my favourite ‘tools’ which are the catch pen, the bracelet and halter helper. For medical examinations, the vet, the animal and I are all in the catch pen and I catch my animal using the midline catch, a slow and gentle way of catching them. I then hold my alpacas in the bracelet whilst they are being examined. If I need to let them go and then catch then again, I will put on a halter helper. I don’t bother to halter an animal for an examination, because the bracelet and halter helper gives me as much control as I need. The exception here is if I want to drench my llamas, when I use the llama’s halter to give me more control over their larger and longer head! I also find Tellington Touch to be another invaluable tool for helping to relax an alpaca and to persuade it to stand still. We also use TTouch to prepare and support animals for examinations under the tail e.g. rectal, vaginal or testicular. If I have a particularly nervous animal I may also use a body or neck wrap. A body wrap looks weird but it usually very successful. I also use an excellent technique developed by David Anderson, (former head of camelid medicine at Ohio State University) known as the Buckeye Blood Draw for encouraging camelids to lower their heads for blood taking or intravenous injections. We recently carried out presales TB tests on some animals and we used the Buckeye Blood Draw for all of them, none of them struggled or moved and the vet was very impressed.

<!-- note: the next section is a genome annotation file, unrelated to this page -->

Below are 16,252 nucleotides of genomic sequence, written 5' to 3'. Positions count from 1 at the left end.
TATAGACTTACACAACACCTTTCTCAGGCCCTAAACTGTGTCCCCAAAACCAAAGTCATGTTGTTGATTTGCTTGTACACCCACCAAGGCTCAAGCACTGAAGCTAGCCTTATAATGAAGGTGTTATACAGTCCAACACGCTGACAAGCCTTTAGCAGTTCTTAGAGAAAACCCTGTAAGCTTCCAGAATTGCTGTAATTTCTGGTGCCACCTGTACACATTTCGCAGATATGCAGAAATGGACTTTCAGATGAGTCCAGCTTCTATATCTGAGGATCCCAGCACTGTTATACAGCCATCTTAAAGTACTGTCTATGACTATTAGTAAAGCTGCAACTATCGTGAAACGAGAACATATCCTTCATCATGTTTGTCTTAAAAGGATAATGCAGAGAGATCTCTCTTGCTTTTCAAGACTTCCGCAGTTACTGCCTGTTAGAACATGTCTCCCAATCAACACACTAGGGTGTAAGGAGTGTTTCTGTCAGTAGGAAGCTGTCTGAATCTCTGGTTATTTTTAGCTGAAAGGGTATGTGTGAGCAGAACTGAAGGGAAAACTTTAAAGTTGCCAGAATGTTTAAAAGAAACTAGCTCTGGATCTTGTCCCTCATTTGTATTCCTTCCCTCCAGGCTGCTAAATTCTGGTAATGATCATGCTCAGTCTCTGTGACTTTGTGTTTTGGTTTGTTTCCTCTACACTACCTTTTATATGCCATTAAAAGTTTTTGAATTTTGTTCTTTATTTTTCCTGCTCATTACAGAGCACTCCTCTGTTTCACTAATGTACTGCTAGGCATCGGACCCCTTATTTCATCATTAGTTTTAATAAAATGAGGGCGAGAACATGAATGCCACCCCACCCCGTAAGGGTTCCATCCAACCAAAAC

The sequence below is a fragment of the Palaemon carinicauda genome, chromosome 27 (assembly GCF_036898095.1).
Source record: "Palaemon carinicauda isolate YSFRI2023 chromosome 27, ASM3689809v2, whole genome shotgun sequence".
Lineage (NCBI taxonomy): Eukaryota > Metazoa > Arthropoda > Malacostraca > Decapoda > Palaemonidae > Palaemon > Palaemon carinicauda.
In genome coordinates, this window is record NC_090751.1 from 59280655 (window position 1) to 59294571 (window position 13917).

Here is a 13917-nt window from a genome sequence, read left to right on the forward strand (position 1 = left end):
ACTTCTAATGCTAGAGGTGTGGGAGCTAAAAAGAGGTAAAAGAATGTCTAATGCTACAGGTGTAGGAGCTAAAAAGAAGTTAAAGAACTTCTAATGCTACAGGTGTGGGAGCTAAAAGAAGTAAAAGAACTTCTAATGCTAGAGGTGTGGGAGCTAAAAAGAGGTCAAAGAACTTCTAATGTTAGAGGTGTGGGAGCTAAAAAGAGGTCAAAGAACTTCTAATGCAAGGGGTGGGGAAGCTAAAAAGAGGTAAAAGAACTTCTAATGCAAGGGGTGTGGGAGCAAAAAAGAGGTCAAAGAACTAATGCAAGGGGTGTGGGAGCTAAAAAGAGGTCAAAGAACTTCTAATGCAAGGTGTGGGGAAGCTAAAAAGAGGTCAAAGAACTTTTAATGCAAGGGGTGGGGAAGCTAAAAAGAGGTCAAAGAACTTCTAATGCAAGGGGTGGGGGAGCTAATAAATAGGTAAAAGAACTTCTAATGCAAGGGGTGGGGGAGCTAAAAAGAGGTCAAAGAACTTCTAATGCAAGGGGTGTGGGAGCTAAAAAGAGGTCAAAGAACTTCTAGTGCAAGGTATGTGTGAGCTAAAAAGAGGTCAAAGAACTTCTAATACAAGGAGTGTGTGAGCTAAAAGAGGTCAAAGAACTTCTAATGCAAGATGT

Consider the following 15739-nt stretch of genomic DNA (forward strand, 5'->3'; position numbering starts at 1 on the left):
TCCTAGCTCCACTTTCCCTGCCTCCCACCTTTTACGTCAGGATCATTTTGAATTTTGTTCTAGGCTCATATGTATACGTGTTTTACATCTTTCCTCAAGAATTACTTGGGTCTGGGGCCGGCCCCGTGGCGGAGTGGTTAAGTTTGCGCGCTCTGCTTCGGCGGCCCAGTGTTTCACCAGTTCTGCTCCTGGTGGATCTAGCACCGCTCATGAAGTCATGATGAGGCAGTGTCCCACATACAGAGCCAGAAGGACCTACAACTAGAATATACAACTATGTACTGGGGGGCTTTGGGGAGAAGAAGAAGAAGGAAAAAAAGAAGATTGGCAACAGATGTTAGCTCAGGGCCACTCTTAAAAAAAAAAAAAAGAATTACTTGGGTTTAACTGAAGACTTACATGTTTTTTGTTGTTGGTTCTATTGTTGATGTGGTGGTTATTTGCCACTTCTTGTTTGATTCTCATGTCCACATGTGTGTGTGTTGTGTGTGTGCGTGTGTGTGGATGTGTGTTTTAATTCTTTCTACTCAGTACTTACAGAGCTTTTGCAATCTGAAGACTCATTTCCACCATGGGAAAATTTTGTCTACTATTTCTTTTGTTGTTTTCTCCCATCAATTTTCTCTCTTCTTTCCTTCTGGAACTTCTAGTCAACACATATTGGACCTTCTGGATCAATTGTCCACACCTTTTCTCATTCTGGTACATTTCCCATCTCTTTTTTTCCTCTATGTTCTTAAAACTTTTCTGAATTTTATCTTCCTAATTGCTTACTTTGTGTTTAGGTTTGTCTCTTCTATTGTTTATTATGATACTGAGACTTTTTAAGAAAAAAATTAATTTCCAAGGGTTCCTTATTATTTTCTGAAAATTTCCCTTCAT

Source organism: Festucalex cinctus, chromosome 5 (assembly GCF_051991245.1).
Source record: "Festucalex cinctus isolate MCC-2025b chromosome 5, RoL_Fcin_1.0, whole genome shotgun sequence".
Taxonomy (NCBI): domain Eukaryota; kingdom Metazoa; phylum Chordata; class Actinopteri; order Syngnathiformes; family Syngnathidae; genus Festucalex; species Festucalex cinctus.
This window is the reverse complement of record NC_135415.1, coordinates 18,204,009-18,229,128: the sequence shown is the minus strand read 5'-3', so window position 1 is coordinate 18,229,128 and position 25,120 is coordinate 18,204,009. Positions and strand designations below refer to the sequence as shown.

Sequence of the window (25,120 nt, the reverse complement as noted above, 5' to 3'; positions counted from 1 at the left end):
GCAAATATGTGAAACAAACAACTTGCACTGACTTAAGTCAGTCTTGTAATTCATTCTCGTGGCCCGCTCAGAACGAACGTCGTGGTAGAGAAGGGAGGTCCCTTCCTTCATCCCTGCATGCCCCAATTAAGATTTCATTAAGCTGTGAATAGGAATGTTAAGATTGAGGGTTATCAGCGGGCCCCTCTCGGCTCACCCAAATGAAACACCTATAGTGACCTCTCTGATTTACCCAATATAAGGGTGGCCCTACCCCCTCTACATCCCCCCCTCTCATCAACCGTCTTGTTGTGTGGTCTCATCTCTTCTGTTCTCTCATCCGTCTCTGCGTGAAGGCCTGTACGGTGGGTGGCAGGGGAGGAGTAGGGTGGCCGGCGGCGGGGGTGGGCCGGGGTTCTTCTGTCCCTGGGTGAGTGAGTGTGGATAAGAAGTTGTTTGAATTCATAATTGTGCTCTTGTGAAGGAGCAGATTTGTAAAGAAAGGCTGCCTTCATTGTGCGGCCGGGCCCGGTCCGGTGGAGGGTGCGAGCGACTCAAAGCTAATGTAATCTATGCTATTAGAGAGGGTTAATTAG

The body wrap
I don’t bother to halter an animal for an examination, because the bracelet and halter helper gives me as much control as I need
You can learn these techniques by coming on a workshop with me, reading more articles on my website: www.carthveanalpacas.com or by purchasing Marty McGee Bennett’s excellent book, “The Camelid Companion” and/or her camelid handling DVDs. I hope you have found these pointers useful, if you wish to find out more about courses, books, equipment and DVDs see www.carthveanalpacas.com or email Julie Taylor-Brown: email@example.com
UK Alpaca Ltd
Supporting British Alpaca Breeders
2016 Fleece Collection
UK Alpaca will buy ALL your huacaya fleece including leg and short neck. All grades of fibre have value and we are pleased to say that all your fleeces are used to make a variety of yarns in Britain with the lower grades going into cushions and bedding. Keep British fleeces in the UK. Support us in developing a reputation for supplying the best high quality British alpaca yarns into the wholesale and retail markets. Prices paid for the 2016 clip will be as follows. Contact us for your copy of our shearing guidelines including tips to maximise returns from your clip. Grade